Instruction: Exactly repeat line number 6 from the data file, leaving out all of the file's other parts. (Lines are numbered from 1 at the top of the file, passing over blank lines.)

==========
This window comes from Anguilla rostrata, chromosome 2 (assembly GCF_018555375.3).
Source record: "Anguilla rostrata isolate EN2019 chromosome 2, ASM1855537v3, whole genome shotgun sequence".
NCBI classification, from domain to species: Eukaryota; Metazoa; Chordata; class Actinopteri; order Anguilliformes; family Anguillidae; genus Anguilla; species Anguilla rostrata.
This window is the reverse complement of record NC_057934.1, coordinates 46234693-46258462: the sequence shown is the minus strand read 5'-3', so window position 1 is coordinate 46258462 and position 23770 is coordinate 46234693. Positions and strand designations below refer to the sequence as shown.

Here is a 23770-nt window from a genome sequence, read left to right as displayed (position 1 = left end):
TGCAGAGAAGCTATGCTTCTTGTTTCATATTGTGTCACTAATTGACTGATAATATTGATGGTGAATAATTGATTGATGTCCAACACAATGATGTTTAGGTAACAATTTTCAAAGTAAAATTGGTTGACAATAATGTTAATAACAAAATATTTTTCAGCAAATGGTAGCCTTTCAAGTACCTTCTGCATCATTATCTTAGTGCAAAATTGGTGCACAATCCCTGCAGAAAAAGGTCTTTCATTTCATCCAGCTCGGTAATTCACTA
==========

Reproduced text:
TGCAGAGAAGCTATGCTTCTTGTTTCATATTGTGTCACTAATTGACTGATAATATTGATGGTGAATAATTGATTGATGTCCAACACAATGATGTTTAGGTAACAATTTTCAAAGTAAAATTGGTTGACAATAATGTTAATAACAAAATATTTTTCAGCAAATGGTAGCCTTTCAAGTACCTTCTGCATCATTATCTTAGTGCAAAATTGGTGCACAATCCCTGCAGAAAAAGGTCTTTCATTTCATCCAGCTCGGTAATTCACTA